Taxable vs. Tax Advantaged Investments

The purpose of this Taxable vs. Tax Advantaged Investments Calculator is to help investors compare taxable, tax-deferred and tax-free investment options. To use this tool you will need to enter the annual rate of return, the years to contribute, the years of withdraws, the existing balance, new contribution amounts, tax during contributions and the tax during withdrawals. While tax-free investments sound like the best option to use they tend to have lower return rates than taxable investments. If you are wondering which type of investment to select you may want to run your numbers through this tool. There are a lot of options that you can select; for example, you can select to show withdrawal amounts or yearly balances.

Taxable vs. Tax Advantaged Investments Calculator Overview

There are three main types of investments: taxable, tax deferred and tax free. These are also sometimes known as tax-exempt accounts (TEA) and tax-deferred accounts (TDA).

These types of investment account are intended to encourage people to start saving for retirement as early as possible, through the unquestionable incentive of reducing a person’s overall tax bill across their lifetime.

Tax-deferred accounts ensure that immediate tax deductions from your annual taxable income can be applied to the full amount of a contribution, but any future withdrawals you may make from the investment account are subject to tax. Essentially, you are taxed on the money when you use it, instead of when you save it.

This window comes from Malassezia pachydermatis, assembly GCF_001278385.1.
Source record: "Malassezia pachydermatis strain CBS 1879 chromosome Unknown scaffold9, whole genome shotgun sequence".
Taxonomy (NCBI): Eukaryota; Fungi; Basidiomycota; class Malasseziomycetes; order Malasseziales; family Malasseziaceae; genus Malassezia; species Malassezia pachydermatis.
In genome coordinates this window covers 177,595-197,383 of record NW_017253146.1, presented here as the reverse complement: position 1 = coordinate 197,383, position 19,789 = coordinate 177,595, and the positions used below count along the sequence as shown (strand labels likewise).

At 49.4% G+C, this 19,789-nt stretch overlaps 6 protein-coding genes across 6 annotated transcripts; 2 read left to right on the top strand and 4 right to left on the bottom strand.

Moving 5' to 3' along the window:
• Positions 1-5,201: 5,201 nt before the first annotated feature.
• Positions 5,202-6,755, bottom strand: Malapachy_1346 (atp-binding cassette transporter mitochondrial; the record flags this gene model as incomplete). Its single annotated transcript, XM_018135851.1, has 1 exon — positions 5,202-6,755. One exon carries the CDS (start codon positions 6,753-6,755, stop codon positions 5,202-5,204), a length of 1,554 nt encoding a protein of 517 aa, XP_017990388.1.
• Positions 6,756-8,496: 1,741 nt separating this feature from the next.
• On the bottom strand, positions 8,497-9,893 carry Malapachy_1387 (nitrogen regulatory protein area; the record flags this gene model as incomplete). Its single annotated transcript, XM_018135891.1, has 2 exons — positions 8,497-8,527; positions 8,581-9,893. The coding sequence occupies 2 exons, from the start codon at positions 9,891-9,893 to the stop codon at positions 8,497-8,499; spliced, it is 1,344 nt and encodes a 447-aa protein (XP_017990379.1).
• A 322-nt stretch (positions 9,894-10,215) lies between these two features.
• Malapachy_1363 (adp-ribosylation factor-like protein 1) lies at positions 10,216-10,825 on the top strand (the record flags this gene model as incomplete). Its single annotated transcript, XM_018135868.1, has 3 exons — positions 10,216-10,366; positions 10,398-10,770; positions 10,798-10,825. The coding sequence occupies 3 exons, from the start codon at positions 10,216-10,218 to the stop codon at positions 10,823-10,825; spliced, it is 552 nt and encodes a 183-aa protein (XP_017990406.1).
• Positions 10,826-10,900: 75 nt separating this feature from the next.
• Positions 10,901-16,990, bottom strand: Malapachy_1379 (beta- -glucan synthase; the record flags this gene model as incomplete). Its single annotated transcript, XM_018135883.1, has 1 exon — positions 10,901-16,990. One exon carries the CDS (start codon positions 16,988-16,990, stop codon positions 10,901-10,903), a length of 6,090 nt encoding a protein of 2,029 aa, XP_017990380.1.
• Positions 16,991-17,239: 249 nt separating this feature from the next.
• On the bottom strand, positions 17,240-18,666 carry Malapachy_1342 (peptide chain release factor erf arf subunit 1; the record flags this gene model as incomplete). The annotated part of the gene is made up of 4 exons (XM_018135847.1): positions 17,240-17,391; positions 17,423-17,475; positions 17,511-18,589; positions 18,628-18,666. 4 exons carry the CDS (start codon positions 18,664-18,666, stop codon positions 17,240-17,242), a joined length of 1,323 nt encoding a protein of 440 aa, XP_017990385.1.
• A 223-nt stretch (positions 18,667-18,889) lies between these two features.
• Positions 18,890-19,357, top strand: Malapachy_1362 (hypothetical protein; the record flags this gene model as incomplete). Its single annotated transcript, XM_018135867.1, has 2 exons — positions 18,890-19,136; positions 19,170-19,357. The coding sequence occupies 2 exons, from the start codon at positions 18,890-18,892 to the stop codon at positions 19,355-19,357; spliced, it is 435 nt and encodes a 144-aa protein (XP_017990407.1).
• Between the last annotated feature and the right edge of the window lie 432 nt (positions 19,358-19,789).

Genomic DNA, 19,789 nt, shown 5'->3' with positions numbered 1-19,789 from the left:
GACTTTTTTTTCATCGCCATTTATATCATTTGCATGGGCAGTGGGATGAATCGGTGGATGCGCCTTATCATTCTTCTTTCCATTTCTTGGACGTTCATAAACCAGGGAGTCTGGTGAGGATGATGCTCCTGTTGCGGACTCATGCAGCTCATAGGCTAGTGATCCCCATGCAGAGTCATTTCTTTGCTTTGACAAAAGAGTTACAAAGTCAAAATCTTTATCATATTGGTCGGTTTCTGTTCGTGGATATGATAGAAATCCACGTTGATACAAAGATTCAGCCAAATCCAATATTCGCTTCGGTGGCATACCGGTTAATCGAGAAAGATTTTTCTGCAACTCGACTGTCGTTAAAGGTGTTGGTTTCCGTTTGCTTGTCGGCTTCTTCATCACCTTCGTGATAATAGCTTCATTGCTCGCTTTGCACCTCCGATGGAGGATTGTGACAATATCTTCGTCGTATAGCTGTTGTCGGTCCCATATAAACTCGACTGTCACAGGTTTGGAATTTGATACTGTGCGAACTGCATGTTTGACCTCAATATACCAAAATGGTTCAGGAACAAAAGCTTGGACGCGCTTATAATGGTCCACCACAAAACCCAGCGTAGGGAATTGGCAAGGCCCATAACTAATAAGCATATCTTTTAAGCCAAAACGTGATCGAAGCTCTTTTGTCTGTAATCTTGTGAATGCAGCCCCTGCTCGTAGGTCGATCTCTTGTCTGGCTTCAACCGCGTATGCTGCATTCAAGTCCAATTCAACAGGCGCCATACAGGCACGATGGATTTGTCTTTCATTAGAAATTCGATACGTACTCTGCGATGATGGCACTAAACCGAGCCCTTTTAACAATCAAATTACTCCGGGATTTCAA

How To Use The Taxable vs. Tax Advantaged Investments Calculator

  1. Estimate the annual rate of return that you are expecting from your investments, and enter it by typing into the box or using the slider
  2. Enter the number of years that you intend to continue contributing to your investments
  3. Input the number of years in which you expect to take a ‘distribution’, or withdrawal, from your investments
  4. Specify the existing balance of your investments
  5. Enter the amount you will be contributing in each period of your investment
  6. Define the periods, or frequency, that you will be contributing to and withdrawing from your investment
  7. Enter the percentage of tax you will pay on your contributions and withdrawals – click the text which says ‘Tax during contributions’ for a reference table that will tell you which tax bracket you fall into
  8. Tick the box if appropriate and click View Report to see your results.

Who is this Calculator for?

This calculator may be helpful if you:

  • Are considering making some investments
  • Would like to compare your ‘take-home’ dividends between the different kinds of tax-beneficial investments
  • Need to calculate your contributions and withdrawals over an extended period of time.

An example of a tax-deferred account in action

You have a taxable income of $40,000 this year, and invest $2,000 into your TDA – your taxable income for this year will therefore be $38,000. Several years later (for example, after you retire) your income is $30,000, and you also withdraw $2,000 from your TDA – your taxable income this year will therefore be $52,000.